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I'm searching for the best projector to buy and I hope you guys can help me.
So, my specifications are:
maximum price: 1500€ /1.745$
Distance between screen and projector spot: ~300cm / 118in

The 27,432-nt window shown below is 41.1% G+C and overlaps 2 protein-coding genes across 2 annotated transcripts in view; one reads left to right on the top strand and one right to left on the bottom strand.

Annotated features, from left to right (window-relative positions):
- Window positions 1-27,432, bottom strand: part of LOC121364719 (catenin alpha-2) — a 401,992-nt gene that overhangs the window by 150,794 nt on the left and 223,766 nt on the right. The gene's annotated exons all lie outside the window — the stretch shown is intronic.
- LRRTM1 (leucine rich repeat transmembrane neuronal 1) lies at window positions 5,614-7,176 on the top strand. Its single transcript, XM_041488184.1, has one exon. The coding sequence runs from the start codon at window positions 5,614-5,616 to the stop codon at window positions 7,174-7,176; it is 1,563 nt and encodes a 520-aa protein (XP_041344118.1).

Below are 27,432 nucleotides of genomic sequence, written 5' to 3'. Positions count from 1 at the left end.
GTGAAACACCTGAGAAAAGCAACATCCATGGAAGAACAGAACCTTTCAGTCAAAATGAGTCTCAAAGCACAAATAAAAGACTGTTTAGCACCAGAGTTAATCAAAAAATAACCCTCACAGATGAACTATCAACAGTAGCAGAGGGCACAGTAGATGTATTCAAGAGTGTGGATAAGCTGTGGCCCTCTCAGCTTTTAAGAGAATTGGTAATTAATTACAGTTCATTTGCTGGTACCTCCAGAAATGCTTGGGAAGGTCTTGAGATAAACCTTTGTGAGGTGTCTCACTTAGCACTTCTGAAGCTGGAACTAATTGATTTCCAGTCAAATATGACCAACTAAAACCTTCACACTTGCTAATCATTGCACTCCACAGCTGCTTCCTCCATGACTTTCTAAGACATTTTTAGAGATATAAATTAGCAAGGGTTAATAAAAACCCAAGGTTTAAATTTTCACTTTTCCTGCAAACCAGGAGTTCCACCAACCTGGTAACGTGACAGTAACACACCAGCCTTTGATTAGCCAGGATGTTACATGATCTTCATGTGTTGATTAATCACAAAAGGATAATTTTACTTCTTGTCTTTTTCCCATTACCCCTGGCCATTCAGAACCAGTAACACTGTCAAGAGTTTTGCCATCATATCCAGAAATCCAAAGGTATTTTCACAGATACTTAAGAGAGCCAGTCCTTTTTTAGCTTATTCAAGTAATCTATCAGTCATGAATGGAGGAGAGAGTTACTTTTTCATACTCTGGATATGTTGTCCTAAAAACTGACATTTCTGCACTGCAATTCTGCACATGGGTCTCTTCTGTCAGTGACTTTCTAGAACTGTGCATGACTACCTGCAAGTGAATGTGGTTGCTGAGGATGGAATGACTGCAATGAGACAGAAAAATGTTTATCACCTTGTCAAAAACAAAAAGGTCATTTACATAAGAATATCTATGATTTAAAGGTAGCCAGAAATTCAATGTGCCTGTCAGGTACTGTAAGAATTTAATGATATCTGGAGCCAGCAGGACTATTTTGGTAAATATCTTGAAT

screen size: 110'' 16:9

To get 110'' at 3 meters distance, only short throw projectors can do, right?
I found this LG HF85LA, is any good?